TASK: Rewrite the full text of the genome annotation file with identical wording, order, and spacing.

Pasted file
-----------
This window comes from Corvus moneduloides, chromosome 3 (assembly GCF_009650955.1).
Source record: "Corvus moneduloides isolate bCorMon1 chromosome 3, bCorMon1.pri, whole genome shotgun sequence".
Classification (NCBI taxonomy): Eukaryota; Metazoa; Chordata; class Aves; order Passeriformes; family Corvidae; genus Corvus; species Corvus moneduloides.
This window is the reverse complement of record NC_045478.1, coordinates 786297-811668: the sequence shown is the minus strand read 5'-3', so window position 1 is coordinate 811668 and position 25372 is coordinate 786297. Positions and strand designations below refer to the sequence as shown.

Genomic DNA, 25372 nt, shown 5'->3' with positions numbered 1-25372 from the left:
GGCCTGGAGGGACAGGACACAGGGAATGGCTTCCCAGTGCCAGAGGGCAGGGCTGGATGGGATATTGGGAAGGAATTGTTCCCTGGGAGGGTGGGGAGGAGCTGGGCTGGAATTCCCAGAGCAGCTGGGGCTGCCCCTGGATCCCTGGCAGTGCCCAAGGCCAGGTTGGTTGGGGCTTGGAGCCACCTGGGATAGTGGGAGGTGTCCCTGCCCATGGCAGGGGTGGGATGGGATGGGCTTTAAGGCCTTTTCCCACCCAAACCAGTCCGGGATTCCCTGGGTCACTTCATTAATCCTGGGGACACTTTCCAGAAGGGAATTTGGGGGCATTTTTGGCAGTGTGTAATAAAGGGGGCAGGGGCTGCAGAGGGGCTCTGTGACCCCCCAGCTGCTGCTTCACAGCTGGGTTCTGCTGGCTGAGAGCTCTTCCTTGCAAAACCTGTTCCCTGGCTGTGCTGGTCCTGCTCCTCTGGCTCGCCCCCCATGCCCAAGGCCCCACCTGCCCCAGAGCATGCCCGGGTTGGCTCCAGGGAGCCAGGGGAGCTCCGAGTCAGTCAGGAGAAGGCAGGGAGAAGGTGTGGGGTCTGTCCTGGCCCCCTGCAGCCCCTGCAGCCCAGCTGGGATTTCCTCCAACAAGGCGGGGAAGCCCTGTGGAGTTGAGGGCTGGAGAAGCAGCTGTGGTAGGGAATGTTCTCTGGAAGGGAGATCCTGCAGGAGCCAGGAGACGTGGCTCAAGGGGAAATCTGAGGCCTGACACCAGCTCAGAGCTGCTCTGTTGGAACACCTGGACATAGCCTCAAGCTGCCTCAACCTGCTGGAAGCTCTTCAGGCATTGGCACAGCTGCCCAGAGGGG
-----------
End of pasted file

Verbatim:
This window comes from Corvus moneduloides, chromosome 3 (assembly GCF_009650955.1).
Source record: "Corvus moneduloides isolate bCorMon1 chromosome 3, bCorMon1.pri, whole genome shotgun sequence".
Classification (NCBI taxonomy): Eukaryota; Metazoa; Chordata; class Aves; order Passeriformes; family Corvidae; genus Corvus; species Corvus moneduloides.
This window is the reverse complement of record NC_045478.1, coordinates 786297-811668: the sequence shown is the minus strand read 5'-3', so window position 1 is coordinate 811668 and position 25372 is coordinate 786297. Positions and strand designations below refer to the sequence as shown.

Genomic DNA, 25372 nt, shown 5'->3' with positions numbered 1-25372 from the left:
GGCCTGGAGGGACAGGACACAGGGAATGGCTTCCCAGTGCCAGAGGGCAGGGCTGGATGGGATATTGGGAAGGAATTGTTCCCTGGGAGGGTGGGGAGGAGCTGGGCTGGAATTCCCAGAGCAGCTGGGGCTGCCCCTGGATCCCTGGCAGTGCCCAAGGCCAGGTTGGTTGGGGCTTGGAGCCACCTGGGATAGTGGGAGGTGTCCCTGCCCATGGCAGGGGTGGGATGGGATGGGCTTTAAGGCCTTTTCCCACCCAAACCAGTCCGGGATTCCCTGGGTCACTTCATTAATCCTGGGGACACTTTCCAGAAGGGAATTTGGGGGCATTTTTGGCAGTGTGTAATAAAGGGGGCAGGGGCTGCAGAGGGGCTCTGTGACCCCCCAGCTGCTGCTTCACAGCTGGGTTCTGCTGGCTGAGAGCTCTTCCTTGCAAAACCTGTTCCCTGGCTGTGCTGGTCCTGCTCCTCTGGCTCGCCCCCCATGCCCAAGGCCCCACCTGCCCCAGAGCATGCCCGGGTTGGCTCCAGGGAGCCAGGGGAGCTCCGAGTCAGTCAGGAGAAGGCAGGGAGAAGGTGTGGGGTCTGTCCTGGCCCCCTGCAGCCCCTGCAGCCCAGCTGGGATTTCCTCCAACAAGGCGGGGAAGCCCTGTGGAGTTGAGGGCTGGAGAAGCAGCTGTGGTAGGGAATGTTCTCTGGAAGGGAGATCCTGCAGGAGCCAGGAGACGTGGCTCAAGGGGAAATCTGAGGCCTGACACCAGCTCAGAGCTGCTCTGTTGGAACACCTGGACATAGCCTCAAGCTGCCTCAACCTGCTGGAAGCTCTTCAGGCATTGGCACAGCTGCCCAGAGGGG